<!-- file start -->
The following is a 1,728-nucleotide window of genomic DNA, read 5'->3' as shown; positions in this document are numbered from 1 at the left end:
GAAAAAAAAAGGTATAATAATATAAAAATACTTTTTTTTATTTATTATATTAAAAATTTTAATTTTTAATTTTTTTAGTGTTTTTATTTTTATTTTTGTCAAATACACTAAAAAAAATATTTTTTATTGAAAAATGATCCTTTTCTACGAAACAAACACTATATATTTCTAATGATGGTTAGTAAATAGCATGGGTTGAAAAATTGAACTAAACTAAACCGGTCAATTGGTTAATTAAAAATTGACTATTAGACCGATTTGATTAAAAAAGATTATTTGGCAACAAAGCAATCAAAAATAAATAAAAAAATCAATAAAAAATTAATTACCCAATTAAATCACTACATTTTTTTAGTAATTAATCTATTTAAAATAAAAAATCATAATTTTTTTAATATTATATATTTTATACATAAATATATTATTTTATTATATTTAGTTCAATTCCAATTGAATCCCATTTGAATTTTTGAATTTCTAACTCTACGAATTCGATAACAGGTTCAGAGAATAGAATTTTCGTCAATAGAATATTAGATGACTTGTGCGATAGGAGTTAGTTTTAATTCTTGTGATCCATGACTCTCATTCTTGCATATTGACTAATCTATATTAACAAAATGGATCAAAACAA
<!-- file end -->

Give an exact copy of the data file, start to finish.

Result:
The following is a 1,728-nucleotide window of genomic DNA, read 5'->3' as shown; positions in this document are numbered from 1 at the left end:
GAAAAAAAAAGGTATAATAATATAAAAATACTTTTTTTTATTTATTATATTAAAAATTTTAATTTTTAATTTTTTTAGTGTTTTTATTTTTATTTTTGTCAAATACACTAAAAAAAATATTTTTTATTGAAAAATGATCCTTTTCTACGAAACAAACACTATATATTTCTAATGATGGTTAGTAAATAGCATGGGTTGAAAAATTGAACTAAACTAAACCGGTCAATTGGTTAATTAAAAATTGACTATTAGACCGATTTGATTAAAAAAGATTATTTGGCAACAAAGCAATCAAAAATAAATAAAAAAATCAATAAAAAATTAATTACCCAATTAAATCACTACATTTTTTTAGTAATTAATCTATTTAAAATAAAAAATCATAATTTTTTTAATATTATATATTTTATACATAAATATATTATTTTATTATATTTAGTTCAATTCCAATTGAATCCCATTTGAATTTTTGAATTTCTAACTCTACGAATTCGATAACAGGTTCAGAGAATAGAATTTTCGTCAATAGAATATTAGATGACTTGTGCGATAGGAGTTAGTTTTAATTCTTGTGATCCATGACTCTCATTCTTGCATATTGACTAATCTATATTAACAAAATGGATCAAAACAA